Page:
Category Archives: Monitoring

Collecting MS SQL Query Data into Telegraf

Sometimes you just want to record results from a SQL query into Telegraf so you can graph it over time with Grafana. I have several queries that I want to see trend data for so I wrote this script to allow me to easily configure queries and throw them into a nice graph for analysis.

For the collection part I have a simple python script. I put the following in /usr/local/sbin/check_mssql.py

#! /usr/bin/env python

__author__ = 'Eric Hodges'
__version__= 0.1

import os, sys
import pymssql
import json
import configparser

from optparse import OptionParser, OptionGroup

parser = OptionParser(usage='usage: %prog [options]')
parser.add_option('-c', '--config', help="Config File Location", default="/etc/mssql_check.conf")

(options, args) = parser.parse_args()
config = configparser.ConfigParser()
config.read(options.config)

settings = config['Settings']
conn = pymssql.connect(host=settings['hostname'],user=settings['username'], password=settings['password'], database=settings['database'])

def return_dict_pair(cur, row_item):
    return_dict = {}
    for column_name, row in zip(cur.description, row_item):
        return_dict[column_name[0]] = row
    return return_dict

queries = config.sections()

items = []

for query in queries:
    if (query != 'Settings'):
        cursor = conn.cursor()

        cursor.execute(config[query]['query'])
        description = cursor.description

        row = cursor.fetchone()
        while row:
            items.append(return_dict_pair(cursor,row))
            row = cursor.fetchone()

conn.close()
print(json.dumps(items))

sys.exit()
<span id="mce_SELREST_start" style="overflow:hidden;line-height:0;"></span>

This script expects to be passed a config file on the command line i.e. ‘check_mssql.py –config test.conf’

The config file is very simple, it contains a Settings section with the database connection options, and then one section for each query you want to run. It runs the query and then converts the rows into a dictionary, then pushes each row onto an array. It repeats for each query adding them all to the same array and finally returns them as JSON. (Replace the right hand side of the = with the correct info). The query needs at least one column to be a string to serve as the key for telegraf.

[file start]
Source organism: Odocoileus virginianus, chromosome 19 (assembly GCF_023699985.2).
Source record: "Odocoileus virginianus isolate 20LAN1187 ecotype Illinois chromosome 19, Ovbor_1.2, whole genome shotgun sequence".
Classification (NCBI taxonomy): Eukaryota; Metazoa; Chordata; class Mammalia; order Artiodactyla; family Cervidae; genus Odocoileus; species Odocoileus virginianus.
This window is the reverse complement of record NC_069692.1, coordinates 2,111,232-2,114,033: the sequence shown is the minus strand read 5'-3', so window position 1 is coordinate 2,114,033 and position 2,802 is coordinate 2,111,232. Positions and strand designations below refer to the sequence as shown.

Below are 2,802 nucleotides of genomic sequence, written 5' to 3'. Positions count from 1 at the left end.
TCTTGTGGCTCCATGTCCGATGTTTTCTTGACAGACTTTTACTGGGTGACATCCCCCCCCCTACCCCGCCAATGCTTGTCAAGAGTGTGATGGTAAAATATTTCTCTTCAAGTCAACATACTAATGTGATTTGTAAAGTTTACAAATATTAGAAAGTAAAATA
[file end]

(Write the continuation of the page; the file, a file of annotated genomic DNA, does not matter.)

Example test.conf config:

[Settings]
hostname=server[:port]
database=database_name
username=readonly_user
password=readonly_user_password

[Sample]
query=SELECT measurement, data FROM sample_table

You can make new section like Sample with different names and different queries and it will run them all and combine them together.

Then all we need to do is setup Telegraf to run this config (/etc/telegraf/telegraf.d/sample.conf):

[[inputs.exec]]
commands = ["/usr/local/sbin/check_mssql.py --config /etc/check_mssql/sccm.conf"]
tag_keys = ["measurement"]
interval = "60s"
data_format = "json"
name_override = "Sample"

Make sure to change the tag_keys and name_override to whatever you would like to be tags in Grafana. You can test the config by running ‘telegraf -test -config sample.conf’

Now in grafana choose your telegraf data source, then set the where to any tags you want, select one (or more of the fields) and off you go.

grafana

 

I hope you find this useful and can make many great graphs with it!

Collecting DHCP Scope Data with Grafana

In order to collect my DHCP scope statistics data into Grafana I turned to PowerShell.  We can use Get-DhcpServerv4Scope to list our all our scopes, Get-DhcpServerv4ScopeStatistics to get the stats for each, and then a little bit of regex and math to add some additional stats that we then bring into an InfluxDB, which then ultimately gets mapped be Grafana.

I have multiple sites, with multiple scopes, which ends up with tons and tones of data.  I already have Nagios alerts that tell me if individual scopes are in danger ranges of available IP’s etc, so for Grafana I was more interested in aggregated data about groups of scopes and how users in my network were changing.  In our case, the actual scope names are contained inside the parenthesis, so I used some regex to match scope names between parenthesis and then build a hash table of stats with those scope names and total up the free and used IPs in each range.